I have been out of school sometime now and I just now got into college...this is my 2nd quarter and I am taking ENG 193...first day of class was last week and my first assignment is due this week. My teacher didn't really go through exactly what she is looking for so I'm hoping maybe someone here can point me in the correct direction and help me with this assignment.
I have to pick 2 poems out of my literature book and analyze them. I have to write at least a 250 word analysis for each poem.
I read online what to look for in analyzing a poem but I am not sure on how to start or finish analyzing a poem.
Can someone show me an example of a small poem that has been analyzed? I just want an idea of what I should write down and what my teacher is expecting.
Here's the poem I'm thinking about analyzing, not sure yet though..
Titanic by David R. Slavitt
Who does not love the Titanic?
If they sold passage tomorrow for that same crossing,
who would not buy?
To go down...We all go down, mostly
alone. But with crowds of people, friends, servants,
well fed, with music, with lights!Ah!
And the world, shocked, mourns, as it ought to do
and almost never does. There will be the books and movies
to remind our grandchildren who we were
and how we died, and give them a good cry.
Not so bad, after all. The cold
water is anesthetic and very quick.
The cries on all sides must be a comfort.
We all go: only a few, first class.
Amber, as you have probably discovered through your Internet research on analyzing a poem, there's no fixed definition of what consitutes such analysis.
It can range all the way from (at lowest level) nothing but pedestrian listing of obvious attributes, such as pointing out whether the stanzas have any recognised sructure, and whether there is any rhyme scheme, and whether the lines have any regular metre or rhythm; to (at a medium level) identifying and commenting on the effectiveness of any literary devices in the poem, such as simile, metaphor, alliteration, assonance, point of view, personification; or to (at the highest level) an appreciation of the poet's presumed intention and theme, and an assessment of how well that has been implemented, and whether the poem has special qualities that make it memorable and distinguish it from other poems on the same subject.
I really don't know what style of analysis your teacher expects, and what points he/she wants you to cover. Now that you are in college, I suspect your teacher expects you to create your own style, so long as you do it well.
You have asked specifically about starting and finishing an analysis. If you can, I suggest you lead off with a statement reflecting or encapsulating the main theme or point in your analysis. Then, if you can, finish with a statement that reflects or restates that theme or point, with any modification necessitated by the intermediate commentary.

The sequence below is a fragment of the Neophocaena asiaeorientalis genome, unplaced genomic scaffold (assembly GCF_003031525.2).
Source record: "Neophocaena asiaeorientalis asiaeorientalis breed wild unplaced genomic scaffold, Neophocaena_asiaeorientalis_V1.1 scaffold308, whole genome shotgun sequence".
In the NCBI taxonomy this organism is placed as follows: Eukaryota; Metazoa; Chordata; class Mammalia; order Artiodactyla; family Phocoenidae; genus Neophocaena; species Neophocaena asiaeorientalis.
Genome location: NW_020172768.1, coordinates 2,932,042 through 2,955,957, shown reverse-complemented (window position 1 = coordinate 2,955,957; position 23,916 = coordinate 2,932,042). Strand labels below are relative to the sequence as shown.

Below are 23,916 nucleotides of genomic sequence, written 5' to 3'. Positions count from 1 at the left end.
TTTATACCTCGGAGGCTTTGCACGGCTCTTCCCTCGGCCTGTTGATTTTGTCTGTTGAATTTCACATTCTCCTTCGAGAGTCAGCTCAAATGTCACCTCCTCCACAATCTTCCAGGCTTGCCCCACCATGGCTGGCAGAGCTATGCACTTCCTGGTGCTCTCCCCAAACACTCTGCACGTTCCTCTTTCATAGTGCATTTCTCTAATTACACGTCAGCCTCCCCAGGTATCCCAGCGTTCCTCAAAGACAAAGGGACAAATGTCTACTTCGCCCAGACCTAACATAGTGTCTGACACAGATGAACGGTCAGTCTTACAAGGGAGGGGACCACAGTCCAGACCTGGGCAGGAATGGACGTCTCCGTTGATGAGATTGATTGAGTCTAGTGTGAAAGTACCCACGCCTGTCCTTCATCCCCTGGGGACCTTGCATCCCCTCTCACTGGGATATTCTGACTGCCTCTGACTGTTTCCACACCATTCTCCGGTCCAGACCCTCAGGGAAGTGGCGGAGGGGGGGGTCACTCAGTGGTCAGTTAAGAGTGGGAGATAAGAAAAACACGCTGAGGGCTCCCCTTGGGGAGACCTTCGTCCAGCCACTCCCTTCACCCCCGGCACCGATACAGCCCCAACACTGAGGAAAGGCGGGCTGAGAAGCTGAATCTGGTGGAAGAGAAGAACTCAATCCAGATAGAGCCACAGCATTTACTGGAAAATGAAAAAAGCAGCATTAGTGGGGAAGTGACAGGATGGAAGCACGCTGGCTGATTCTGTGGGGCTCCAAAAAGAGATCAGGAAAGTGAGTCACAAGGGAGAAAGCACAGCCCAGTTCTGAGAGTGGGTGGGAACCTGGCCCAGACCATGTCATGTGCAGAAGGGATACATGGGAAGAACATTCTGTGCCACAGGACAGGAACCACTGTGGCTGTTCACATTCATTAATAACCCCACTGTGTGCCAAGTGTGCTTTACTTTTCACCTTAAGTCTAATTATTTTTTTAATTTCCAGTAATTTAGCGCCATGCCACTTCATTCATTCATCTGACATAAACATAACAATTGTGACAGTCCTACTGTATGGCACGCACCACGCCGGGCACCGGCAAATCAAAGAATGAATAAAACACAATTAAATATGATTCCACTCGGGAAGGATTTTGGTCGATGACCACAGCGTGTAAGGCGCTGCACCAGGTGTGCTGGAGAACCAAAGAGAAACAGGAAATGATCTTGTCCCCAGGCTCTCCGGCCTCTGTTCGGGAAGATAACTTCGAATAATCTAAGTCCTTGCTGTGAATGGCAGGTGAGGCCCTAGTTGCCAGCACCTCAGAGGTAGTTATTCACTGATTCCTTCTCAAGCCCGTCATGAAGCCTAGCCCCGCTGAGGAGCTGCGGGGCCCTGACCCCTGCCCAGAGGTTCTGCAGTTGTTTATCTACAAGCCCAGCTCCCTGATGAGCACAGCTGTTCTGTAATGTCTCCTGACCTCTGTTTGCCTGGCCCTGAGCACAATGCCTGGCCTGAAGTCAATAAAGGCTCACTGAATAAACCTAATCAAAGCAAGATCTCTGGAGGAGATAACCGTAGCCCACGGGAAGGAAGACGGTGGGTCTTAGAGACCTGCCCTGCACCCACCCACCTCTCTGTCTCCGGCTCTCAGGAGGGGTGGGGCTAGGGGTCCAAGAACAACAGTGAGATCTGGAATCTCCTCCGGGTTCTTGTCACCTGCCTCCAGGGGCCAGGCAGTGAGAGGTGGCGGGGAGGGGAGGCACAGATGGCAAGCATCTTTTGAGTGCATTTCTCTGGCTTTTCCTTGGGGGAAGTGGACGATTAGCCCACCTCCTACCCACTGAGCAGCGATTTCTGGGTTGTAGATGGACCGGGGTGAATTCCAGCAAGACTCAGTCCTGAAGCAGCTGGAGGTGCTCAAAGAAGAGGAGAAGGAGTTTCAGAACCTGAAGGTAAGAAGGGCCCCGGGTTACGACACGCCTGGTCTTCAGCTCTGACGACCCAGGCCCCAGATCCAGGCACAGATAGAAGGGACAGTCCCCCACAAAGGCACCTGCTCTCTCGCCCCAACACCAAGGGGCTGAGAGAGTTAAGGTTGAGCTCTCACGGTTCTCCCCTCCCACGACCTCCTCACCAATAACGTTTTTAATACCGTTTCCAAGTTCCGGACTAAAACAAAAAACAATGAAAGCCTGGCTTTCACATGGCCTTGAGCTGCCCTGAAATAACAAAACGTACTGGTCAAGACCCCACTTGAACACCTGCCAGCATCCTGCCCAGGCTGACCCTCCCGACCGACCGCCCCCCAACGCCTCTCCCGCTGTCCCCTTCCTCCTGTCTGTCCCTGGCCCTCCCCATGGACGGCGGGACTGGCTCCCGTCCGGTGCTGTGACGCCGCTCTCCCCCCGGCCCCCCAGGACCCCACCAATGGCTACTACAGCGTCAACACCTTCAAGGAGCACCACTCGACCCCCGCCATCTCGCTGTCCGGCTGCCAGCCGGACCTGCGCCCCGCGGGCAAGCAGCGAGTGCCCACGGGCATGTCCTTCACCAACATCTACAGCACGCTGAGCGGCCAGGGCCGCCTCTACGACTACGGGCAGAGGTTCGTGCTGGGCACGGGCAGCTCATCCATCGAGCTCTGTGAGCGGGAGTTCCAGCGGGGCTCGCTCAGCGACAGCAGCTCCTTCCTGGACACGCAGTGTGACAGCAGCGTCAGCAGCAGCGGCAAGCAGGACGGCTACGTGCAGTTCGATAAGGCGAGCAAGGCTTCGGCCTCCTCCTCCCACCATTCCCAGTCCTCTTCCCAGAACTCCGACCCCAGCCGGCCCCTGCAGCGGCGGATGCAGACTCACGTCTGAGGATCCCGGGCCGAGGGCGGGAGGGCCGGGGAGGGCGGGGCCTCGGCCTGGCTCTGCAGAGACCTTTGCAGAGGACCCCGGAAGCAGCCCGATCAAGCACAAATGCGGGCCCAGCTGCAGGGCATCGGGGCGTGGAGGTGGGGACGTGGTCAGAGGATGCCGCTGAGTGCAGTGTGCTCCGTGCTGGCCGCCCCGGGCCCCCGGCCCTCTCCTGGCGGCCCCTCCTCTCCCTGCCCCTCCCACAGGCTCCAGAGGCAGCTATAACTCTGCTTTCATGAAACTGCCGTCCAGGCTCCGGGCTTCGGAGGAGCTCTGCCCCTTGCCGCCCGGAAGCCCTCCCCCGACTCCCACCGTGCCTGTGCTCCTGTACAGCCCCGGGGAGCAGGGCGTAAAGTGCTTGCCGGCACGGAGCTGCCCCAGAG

Edited 1 time(s). Last edit at 04/07/2009 10:54AM by IanAKB.
Slavitt's poem satirises the vanity of those who prize glamour and attention-getting and fame above all else. We all have to die, he says ("we all go down"). But to do it accompanied by servants and lights and music, as a victim of the spectacular and famous Titanic sinking of 1912 - what a way to go! We'd all choose that great way if offered, he asserts.
I suppose dying by leaping from the blazing twin towers on 9/11 might be written about in a similar fashion - in 90 years time. It takes a century or so or for such horrible events to acquire a romantic patina.
Interesting to contrast the philanthropic philosophy about dying expressed by a character in a well-known poem that couldn't be more different, Macaulay's 'Horatius at the Bridge':
Then out spake brave Horatius,
The captain of the Gate
"To every man upon this earth
Death cometh soon or late;
And how can man die better
than facing fearful odds
for the ashes of his fathers
and the temples of his gods?"
Horatius achieved fame, but that wasn't his motive. He was prepared to die if need be, to save Rome from invasion.
Incidentally, Slavitt's statement that cold water is "very quick" may be true compared to some alternatives, but I donít imagine that that comparison comforted those who froze in the sea after the Titanic went down.
A most implausible episode in the recent Titanic film had the character played by di Caprio wading and diving for a considerable time in the seawater that had flooded into the ship, without shivering or showing any appearance of being affected by cold. In reality. that water would have been just as freezing as the open sea where it came from!
Edited 3 time(s). Last edit at 04/24/2009 09:11AM by IanAKB.
You will have to read a poem multiple times before even attempting to approach it for deeper meanings. Give yourself a chance to thoroughly and fully experience the poem.
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